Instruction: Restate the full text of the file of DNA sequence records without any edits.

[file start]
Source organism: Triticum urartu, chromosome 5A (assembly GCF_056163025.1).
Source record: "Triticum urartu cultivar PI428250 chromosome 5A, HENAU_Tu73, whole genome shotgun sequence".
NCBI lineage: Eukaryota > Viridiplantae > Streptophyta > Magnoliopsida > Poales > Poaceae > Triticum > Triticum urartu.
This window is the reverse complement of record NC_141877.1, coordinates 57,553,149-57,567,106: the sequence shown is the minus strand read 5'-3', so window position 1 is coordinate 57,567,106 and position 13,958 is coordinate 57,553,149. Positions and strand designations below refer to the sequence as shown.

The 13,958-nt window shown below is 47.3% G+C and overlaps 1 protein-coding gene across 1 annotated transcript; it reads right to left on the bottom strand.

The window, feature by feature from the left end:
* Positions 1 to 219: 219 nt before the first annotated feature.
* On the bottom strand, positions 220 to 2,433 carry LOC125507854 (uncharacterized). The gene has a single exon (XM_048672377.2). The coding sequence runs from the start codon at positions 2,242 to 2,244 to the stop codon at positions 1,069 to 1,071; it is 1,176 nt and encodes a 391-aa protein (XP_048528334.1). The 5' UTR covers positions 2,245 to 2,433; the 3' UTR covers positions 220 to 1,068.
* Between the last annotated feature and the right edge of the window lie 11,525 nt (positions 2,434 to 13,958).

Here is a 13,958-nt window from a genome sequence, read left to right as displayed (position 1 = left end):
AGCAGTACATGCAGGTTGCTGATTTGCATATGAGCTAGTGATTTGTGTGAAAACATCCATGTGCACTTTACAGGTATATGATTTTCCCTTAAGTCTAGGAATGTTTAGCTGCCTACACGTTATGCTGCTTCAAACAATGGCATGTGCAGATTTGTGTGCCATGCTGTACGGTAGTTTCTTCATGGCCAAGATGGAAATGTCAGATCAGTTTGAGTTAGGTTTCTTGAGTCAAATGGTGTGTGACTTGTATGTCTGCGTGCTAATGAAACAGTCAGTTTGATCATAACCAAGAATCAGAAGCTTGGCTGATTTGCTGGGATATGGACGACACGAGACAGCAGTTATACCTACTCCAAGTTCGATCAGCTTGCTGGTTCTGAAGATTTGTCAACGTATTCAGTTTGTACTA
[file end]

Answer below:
Source organism: Triticum urartu, chromosome 5A (assembly GCF_056163025.1).
Source record: "Triticum urartu cultivar PI428250 chromosome 5A, HENAU_Tu73, whole genome shotgun sequence".
NCBI lineage: Eukaryota > Viridiplantae > Streptophyta > Magnoliopsida > Poales > Poaceae > Triticum > Triticum urartu.
This window is the reverse complement of record NC_141877.1, coordinates 57,553,149-57,567,106: the sequence shown is the minus strand read 5'-3', so window position 1 is coordinate 57,567,106 and position 13,958 is coordinate 57,553,149. Positions and strand designations below refer to the sequence as shown.

The 13,958-nt window shown below is 47.3% G+C and overlaps 1 protein-coding gene across 1 annotated transcript; it reads right to left on the bottom strand.

The window, feature by feature from the left end:
* Positions 1 to 219: 219 nt before the first annotated feature.
* On the bottom strand, positions 220 to 2,433 carry LOC125507854 (uncharacterized). The gene has a single exon (XM_048672377.2). The coding sequence runs from the start codon at positions 2,242 to 2,244 to the stop codon at positions 1,069 to 1,071; it is 1,176 nt and encodes a 391-aa protein (XP_048528334.1). The 5' UTR covers positions 2,245 to 2,433; the 3' UTR covers positions 220 to 1,068.
* Between the last annotated feature and the right edge of the window lie 11,525 nt (positions 2,434 to 13,958).

Here is a 13,958-nt window from a genome sequence, read left to right as displayed (position 1 = left end):
AGCAGTACATGCAGGTTGCTGATTTGCATATGAGCTAGTGATTTGTGTGAAAACATCCATGTGCACTTTACAGGTATATGATTTTCCCTTAAGTCTAGGAATGTTTAGCTGCCTACACGTTATGCTGCTTCAAACAATGGCATGTGCAGATTTGTGTGCCATGCTGTACGGTAGTTTCTTCATGGCCAAGATGGAAATGTCAGATCAGTTTGAGTTAGGTTTCTTGAGTCAAATGGTGTGTGACTTGTATGTCTGCGTGCTAATGAAACAGTCAGTTTGATCATAACCAAGAATCAGAAGCTTGGCTGATTTGCTGGGATATGGACGACACGAGACAGCAGTTATACCTACTCCAAGTTCGATCAGCTTGCTGGTTCTGAAGATTTGTCAACGTATTCAGTTTGTACTA